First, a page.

While I myself have done lots of clinics, I recently attended a clinic with a bunch of my barn mates who had never done a clinic before, so a LOT of things came up with them that I never would have thought of beforehand. I'm actually in the process of writing an article on "What To Expect From Your First Clinic" :)
It sounds like you're good with the attire and turnout, be neat and tidy. Always carry a crop for jumping, even if you don't use it. Use whatever other equipment you usually use when you jump, spurs, breastplate, running martingale, etc. Do NOT come in draw reins/german martingale, etc.
Since you are traveling for the clinic, I would definitely arrive early and give time for your horse to chill and settle in. Bring water buckets just in case and some hay for your guy to nibble on. I would also make a point to give yourself time to watch a session or two with the clinician before you ride if possible, so you know what to expect. Get a feel of their teaching style, the exercises you are going to do, and what sort of things you will be working on. You'll feel more prepared knowing what's coming and what to expect.
Be tacked up and ready to enter the ring as soon as the group before you is done, and start warming up as you usually would at home. The clinician will usually observe the group for a short time before calling everyone over to chat. They will do introductions and ask a bit about you and your horse. Usually I like to say my name and my horses name and age, I like to say what level we've been showing if applicable, what level we are schooling, and then just a sentence or two on what I feel needs the most work (we need to work on pace and rhythm, he hangs his front legs, we have an oxer phobia, etc). I would also tell them that this your first clinic as well, some clinicians get excited when they have a "clinic virgin", haha. :)
Some clinicians will do some flat work or more of an organized warm up as a group, and some will get you right into jumping. Every clinic I've been to prefers everyone to stand out of the way and watch while someone is doing a course or exercise, or if the arena is large enough that you have room to walk around in a small circle without obstructing anyone and can still pay attention that would be fine as well.
As far as mental preparation beforehand try not to be too nervous. Clinics are fun and a great way to learn new exercises and techniques. The clinician may ask you to do things a different way, or things you haven't done before. As long as they're not asking you to do anything dangerous or way out of your comfort zone, I wouldn't be concerned. Basically the whole point of a clinic is to get a new perspective on you and your horse, try new things, and then from that you can take what works for you and your horse and keep using it, or store that information for down the road when you are riding a different horse or advance up the levels or whatever. The biggest thing is to keep an open mind, and be willing to give things 100%! Ask LOTS of questions! Definitely take advantage of the clinician's time, you've paid to be there, so make sure you get as much out of it as you can. Watch the other riders go, and listen and learn from what they do and what the clinician tells them. Stick around and watch the groups after you if you can, there is SO much to be gained from just watching and learning!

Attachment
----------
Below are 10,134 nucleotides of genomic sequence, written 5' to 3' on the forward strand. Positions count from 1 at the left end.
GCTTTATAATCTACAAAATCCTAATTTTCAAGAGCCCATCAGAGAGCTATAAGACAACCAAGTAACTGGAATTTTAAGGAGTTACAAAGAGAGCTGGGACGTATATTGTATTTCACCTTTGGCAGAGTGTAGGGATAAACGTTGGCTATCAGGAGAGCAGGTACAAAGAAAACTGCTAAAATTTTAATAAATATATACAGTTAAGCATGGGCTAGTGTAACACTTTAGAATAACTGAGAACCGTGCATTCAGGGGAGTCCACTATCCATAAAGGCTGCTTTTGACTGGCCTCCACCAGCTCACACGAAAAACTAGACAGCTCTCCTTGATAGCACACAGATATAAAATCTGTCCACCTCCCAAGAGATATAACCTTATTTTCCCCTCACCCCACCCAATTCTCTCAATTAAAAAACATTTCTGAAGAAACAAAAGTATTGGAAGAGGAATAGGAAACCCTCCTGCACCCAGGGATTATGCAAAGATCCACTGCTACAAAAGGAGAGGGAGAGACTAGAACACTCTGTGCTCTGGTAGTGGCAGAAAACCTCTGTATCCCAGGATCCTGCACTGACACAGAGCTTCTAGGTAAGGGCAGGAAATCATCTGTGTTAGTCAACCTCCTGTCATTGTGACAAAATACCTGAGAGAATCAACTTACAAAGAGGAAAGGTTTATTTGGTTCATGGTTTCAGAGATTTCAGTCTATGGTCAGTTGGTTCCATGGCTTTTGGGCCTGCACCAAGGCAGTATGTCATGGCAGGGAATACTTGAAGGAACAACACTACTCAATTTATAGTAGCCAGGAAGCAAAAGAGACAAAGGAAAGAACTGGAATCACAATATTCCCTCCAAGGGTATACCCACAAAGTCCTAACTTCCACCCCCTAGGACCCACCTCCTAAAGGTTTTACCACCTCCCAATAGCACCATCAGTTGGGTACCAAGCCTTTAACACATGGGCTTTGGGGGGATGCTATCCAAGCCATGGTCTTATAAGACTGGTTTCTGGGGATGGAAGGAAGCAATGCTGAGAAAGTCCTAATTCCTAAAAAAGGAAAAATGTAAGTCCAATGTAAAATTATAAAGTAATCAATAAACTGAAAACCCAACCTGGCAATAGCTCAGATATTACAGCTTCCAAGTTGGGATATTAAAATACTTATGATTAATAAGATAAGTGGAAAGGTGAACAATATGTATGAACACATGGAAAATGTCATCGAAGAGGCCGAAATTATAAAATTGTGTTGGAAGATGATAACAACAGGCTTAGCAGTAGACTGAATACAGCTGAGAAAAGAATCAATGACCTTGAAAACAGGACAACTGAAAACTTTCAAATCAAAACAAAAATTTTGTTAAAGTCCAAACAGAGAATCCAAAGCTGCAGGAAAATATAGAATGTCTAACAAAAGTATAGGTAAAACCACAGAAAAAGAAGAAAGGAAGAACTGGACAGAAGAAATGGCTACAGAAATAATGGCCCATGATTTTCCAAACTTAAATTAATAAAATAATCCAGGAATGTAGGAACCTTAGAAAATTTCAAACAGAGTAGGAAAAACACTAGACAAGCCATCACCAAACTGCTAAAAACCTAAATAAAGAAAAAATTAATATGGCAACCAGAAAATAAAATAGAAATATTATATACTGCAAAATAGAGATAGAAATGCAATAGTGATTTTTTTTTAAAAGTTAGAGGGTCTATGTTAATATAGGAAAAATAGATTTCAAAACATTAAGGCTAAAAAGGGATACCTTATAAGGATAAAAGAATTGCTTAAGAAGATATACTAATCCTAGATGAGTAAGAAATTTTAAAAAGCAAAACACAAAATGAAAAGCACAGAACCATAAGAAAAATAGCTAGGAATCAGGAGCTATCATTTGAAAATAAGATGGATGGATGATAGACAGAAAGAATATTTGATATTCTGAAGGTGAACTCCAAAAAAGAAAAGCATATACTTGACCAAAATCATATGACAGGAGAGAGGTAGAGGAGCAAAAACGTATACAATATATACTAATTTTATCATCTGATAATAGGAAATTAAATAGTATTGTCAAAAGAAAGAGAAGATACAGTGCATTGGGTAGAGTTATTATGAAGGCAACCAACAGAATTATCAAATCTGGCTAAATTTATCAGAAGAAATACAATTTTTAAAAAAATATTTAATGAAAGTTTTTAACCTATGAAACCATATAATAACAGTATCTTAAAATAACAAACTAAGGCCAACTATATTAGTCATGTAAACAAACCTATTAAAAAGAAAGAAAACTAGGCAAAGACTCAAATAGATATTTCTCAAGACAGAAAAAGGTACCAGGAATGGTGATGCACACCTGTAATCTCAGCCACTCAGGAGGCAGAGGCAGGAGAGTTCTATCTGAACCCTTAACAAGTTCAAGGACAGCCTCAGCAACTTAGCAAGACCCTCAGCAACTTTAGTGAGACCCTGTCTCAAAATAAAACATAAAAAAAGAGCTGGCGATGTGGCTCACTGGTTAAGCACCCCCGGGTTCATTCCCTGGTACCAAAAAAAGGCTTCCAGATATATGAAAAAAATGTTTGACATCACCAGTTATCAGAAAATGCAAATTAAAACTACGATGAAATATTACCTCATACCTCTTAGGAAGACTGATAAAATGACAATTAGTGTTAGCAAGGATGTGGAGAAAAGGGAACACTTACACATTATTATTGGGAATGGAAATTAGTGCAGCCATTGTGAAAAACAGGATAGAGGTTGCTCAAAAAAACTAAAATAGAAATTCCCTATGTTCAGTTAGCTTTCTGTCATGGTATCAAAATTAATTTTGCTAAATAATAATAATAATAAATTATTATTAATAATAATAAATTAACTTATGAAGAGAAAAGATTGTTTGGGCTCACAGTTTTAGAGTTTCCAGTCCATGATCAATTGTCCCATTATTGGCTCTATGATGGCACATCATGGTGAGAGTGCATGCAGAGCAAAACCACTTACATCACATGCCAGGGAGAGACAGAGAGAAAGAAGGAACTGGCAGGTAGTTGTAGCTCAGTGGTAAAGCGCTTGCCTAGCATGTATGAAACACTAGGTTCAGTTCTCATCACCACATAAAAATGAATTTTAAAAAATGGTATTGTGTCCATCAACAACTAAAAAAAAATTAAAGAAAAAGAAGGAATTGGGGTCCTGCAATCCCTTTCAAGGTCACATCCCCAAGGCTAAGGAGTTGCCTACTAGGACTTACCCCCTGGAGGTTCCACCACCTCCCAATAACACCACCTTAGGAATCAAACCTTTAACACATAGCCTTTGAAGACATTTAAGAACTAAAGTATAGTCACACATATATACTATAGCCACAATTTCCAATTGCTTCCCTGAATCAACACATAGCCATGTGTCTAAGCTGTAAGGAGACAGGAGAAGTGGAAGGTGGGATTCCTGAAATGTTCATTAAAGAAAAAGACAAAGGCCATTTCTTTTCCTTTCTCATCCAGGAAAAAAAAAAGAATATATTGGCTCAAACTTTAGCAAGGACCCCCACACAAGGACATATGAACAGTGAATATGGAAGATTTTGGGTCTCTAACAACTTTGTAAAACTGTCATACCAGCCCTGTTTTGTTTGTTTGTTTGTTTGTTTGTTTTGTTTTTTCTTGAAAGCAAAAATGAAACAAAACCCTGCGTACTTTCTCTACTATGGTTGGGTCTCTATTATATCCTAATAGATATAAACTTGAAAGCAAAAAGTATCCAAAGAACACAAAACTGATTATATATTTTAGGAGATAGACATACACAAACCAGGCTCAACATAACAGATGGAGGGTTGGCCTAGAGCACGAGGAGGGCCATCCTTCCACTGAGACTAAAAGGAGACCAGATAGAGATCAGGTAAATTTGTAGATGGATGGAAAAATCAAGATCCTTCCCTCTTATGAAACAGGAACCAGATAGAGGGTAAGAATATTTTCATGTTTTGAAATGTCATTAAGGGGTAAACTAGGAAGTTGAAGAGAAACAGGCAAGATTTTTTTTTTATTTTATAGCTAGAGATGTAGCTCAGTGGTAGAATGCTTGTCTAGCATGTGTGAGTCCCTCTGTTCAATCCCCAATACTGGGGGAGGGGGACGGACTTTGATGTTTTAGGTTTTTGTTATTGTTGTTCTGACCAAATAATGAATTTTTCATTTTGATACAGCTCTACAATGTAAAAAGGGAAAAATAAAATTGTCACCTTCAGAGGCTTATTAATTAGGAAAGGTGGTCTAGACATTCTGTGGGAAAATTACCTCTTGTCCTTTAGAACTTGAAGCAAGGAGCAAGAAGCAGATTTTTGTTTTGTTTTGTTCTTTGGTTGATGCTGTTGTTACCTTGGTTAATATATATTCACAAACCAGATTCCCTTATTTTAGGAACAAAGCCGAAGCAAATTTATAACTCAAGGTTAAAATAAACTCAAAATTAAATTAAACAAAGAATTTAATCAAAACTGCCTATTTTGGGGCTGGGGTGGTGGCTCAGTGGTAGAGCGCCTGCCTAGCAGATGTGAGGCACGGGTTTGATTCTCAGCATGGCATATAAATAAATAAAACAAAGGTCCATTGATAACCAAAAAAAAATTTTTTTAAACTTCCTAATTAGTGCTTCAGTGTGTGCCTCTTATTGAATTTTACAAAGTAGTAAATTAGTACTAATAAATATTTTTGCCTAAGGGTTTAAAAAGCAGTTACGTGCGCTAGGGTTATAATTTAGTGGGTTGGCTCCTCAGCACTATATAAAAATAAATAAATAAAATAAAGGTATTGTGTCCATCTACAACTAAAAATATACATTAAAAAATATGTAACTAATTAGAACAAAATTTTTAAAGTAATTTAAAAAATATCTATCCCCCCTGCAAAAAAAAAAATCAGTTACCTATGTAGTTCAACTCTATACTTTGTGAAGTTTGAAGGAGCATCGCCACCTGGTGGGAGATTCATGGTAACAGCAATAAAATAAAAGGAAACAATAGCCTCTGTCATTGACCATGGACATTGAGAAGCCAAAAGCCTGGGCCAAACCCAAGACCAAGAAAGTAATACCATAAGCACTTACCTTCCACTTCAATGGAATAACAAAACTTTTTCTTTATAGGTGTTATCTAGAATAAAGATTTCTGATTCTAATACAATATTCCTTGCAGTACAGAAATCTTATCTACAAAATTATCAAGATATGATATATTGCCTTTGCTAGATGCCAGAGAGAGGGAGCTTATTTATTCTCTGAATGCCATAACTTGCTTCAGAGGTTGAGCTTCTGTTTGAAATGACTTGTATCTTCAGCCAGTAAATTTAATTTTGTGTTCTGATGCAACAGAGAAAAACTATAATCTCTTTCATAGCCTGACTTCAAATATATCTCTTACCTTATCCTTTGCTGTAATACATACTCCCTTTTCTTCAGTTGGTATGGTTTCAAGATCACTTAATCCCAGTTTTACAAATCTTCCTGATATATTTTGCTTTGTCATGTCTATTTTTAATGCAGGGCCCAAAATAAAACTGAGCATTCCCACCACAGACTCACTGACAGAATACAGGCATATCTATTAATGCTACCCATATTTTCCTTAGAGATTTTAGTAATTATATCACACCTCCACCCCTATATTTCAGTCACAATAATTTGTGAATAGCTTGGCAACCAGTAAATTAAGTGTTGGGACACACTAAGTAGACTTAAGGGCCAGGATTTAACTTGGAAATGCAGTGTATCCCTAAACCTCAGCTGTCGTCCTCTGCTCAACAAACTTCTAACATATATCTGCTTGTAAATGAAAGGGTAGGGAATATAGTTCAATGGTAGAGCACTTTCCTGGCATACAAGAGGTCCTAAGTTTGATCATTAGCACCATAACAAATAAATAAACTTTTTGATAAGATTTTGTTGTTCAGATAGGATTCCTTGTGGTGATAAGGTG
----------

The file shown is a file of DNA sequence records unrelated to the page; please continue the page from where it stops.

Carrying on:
If the clinician asks to get on your horse, definitely let them! Not very many clinicians will ask to ride the horses, but in my experience it has been an incredible learning experience, and almost like an honor that they like your horse enough to get on! Most of the time they will explain what they're doing as they're doing it, whether it's on the flat and over fences, they may get to school the horse on something specific, or may just demonstrate something to the class. So if this happens definitely pay close attention, basically it's like getting a training ride for free with someone explaining everything as they go, definitely take advantage of I, it doesn't happen very often! :)
At the end of the session, that's the time to ask any other questions you have brewing around in your head, and the clinician will usually talk a moment with each rider to recap the things covered and anything else that they feel went well/needs improvement, etc. And THANK THEM, that's so important!
I LOVE clinics, and do many of them. You really get out of them what you put in, you have to be ready and willing to try new things and give it 100%! Lots of time you're not going to have that crazy amazing breakthrough with your horse, but sometimes you may! As long as you come away with some good work and some new things to try and work on afterwards, I would consider it a success. You're not always going to mesh with every coach or clinician, but you can learn something from everyone regardless. You don't gain anything if you don't go outside your safe little bubble and try new things:)
Wow, that turned into a novel! I hope this helps! :)
Last edited by albertaeventer; 02-21-2013 at 03:18 PM.